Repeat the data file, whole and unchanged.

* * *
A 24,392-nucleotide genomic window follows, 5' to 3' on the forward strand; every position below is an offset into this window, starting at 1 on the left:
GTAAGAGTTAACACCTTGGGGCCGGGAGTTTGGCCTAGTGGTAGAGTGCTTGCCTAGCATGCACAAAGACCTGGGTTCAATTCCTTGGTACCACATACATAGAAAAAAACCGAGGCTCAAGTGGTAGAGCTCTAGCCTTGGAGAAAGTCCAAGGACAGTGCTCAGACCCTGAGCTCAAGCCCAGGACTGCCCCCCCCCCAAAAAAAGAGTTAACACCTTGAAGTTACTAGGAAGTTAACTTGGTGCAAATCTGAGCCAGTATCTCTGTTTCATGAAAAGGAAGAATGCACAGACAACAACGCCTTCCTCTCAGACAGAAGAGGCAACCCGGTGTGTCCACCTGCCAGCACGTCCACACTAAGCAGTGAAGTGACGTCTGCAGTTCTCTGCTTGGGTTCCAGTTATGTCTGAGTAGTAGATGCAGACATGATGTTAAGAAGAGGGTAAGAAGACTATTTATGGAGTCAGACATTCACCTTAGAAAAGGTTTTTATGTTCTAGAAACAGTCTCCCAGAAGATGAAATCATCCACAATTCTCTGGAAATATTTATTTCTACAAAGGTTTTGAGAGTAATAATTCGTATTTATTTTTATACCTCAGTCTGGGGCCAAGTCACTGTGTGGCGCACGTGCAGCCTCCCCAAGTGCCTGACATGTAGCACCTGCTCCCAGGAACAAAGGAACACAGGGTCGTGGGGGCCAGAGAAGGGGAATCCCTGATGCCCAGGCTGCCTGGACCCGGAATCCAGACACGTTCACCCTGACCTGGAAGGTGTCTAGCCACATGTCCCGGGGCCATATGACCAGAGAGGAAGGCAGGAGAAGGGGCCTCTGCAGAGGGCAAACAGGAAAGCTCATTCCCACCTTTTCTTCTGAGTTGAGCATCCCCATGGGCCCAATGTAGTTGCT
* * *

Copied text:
A 24,392-nucleotide genomic window follows, 5' to 3' on the forward strand; every position below is an offset into this window, starting at 1 on the left:
GTAAGAGTTAACACCTTGGGGCCGGGAGTTTGGCCTAGTGGTAGAGTGCTTGCCTAGCATGCACAAAGACCTGGGTTCAATTCCTTGGTACCACATACATAGAAAAAAACCGAGGCTCAAGTGGTAGAGCTCTAGCCTTGGAGAAAGTCCAAGGACAGTGCTCAGACCCTGAGCTCAAGCCCAGGACTGCCCCCCCCCCAAAAAAAGAGTTAACACCTTGAAGTTACTAGGAAGTTAACTTGGTGCAAATCTGAGCCAGTATCTCTGTTTCATGAAAAGGAAGAATGCACAGACAACAACGCCTTCCTCTCAGACAGAAGAGGCAACCCGGTGTGTCCACCTGCCAGCACGTCCACACTAAGCAGTGAAGTGACGTCTGCAGTTCTCTGCTTGGGTTCCAGTTATGTCTGAGTAGTAGATGCAGACATGATGTTAAGAAGAGGGTAAGAAGACTATTTATGGAGTCAGACATTCACCTTAGAAAAGGTTTTTATGTTCTAGAAACAGTCTCCCAGAAGATGAAATCATCCACAATTCTCTGGAAATATTTATTTCTACAAAGGTTTTGAGAGTAATAATTCGTATTTATTTTTATACCTCAGTCTGGGGCCAAGTCACTGTGTGGCGCACGTGCAGCCTCCCCAAGTGCCTGACATGTAGCACCTGCTCCCAGGAACAAAGGAACACAGGGTCGTGGGGGCCAGAGAAGGGGAATCCCTGATGCCCAGGCTGCCTGGACCCGGAATCCAGACACGTTCACCCTGACCTGGAAGGTGTCTAGCCACATGTCCCGGGGCCATATGACCAGAGAGGAAGGCAGGAGAAGGGGCCTCTGCAGAGGGCAAACAGGAAAGCTCATTCCCACCTTTTCTTCTGAGTTGAGCATCCCCATGGGCCCAATGTAGTTGCT